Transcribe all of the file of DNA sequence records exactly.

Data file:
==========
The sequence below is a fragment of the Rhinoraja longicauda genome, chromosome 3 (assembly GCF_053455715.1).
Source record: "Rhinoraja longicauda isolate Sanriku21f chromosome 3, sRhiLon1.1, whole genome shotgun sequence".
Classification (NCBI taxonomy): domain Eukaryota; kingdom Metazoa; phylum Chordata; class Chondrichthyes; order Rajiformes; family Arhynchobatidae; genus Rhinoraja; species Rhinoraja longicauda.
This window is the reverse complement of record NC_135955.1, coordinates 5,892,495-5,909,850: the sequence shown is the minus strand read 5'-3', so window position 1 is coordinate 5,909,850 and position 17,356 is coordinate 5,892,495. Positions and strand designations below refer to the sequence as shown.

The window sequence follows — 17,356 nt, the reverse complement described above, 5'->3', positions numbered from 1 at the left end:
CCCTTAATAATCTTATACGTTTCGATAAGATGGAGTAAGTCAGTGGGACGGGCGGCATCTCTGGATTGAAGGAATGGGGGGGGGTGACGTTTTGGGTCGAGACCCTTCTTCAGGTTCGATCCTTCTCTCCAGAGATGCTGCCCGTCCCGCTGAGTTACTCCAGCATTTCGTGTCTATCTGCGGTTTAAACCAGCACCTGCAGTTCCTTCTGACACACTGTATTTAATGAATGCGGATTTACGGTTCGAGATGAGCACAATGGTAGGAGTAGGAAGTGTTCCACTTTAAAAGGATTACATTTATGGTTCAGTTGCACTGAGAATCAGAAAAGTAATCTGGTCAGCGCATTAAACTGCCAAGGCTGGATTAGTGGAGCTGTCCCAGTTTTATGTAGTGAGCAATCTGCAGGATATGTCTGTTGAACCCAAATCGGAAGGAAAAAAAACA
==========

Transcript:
The sequence below is a fragment of the Rhinoraja longicauda genome, chromosome 3 (assembly GCF_053455715.1).
Source record: "Rhinoraja longicauda isolate Sanriku21f chromosome 3, sRhiLon1.1, whole genome shotgun sequence".
Classification (NCBI taxonomy): domain Eukaryota; kingdom Metazoa; phylum Chordata; class Chondrichthyes; order Rajiformes; family Arhynchobatidae; genus Rhinoraja; species Rhinoraja longicauda.
This window is the reverse complement of record NC_135955.1, coordinates 5,892,495-5,909,850: the sequence shown is the minus strand read 5'-3', so window position 1 is coordinate 5,909,850 and position 17,356 is coordinate 5,892,495. Positions and strand designations below refer to the sequence as shown.

The window sequence follows — 17,356 nt, the reverse complement described above, 5'->3', positions numbered from 1 at the left end:
CCCTTAATAATCTTATACGTTTCGATAAGATGGAGTAAGTCAGTGGGACGGGCGGCATCTCTGGATTGAAGGAATGGGGGGGGGTGACGTTTTGGGTCGAGACCCTTCTTCAGGTTCGATCCTTCTCTCCAGAGATGCTGCCCGTCCCGCTGAGTTACTCCAGCATTTCGTGTCTATCTGCGGTTTAAACCAGCACCTGCAGTTCCTTCTGACACACTGTATTTAATGAATGCGGATTTACGGTTCGAGATGAGCACAATGGTAGGAGTAGGAAGTGTTCCACTTTAAAAGGATTACATTTATGGTTCAGTTGCACTGAGAATCAGAAAAGTAATCTGGTCAGCGCATTAAACTGCCAAGGCTGGATTAGTGGAGCTGTCCCAGTTTTATGTAGTGAGCAATCTGCAGGATATGTCTGTTGAACCCAAATCGGAAGGAAAAAAAACA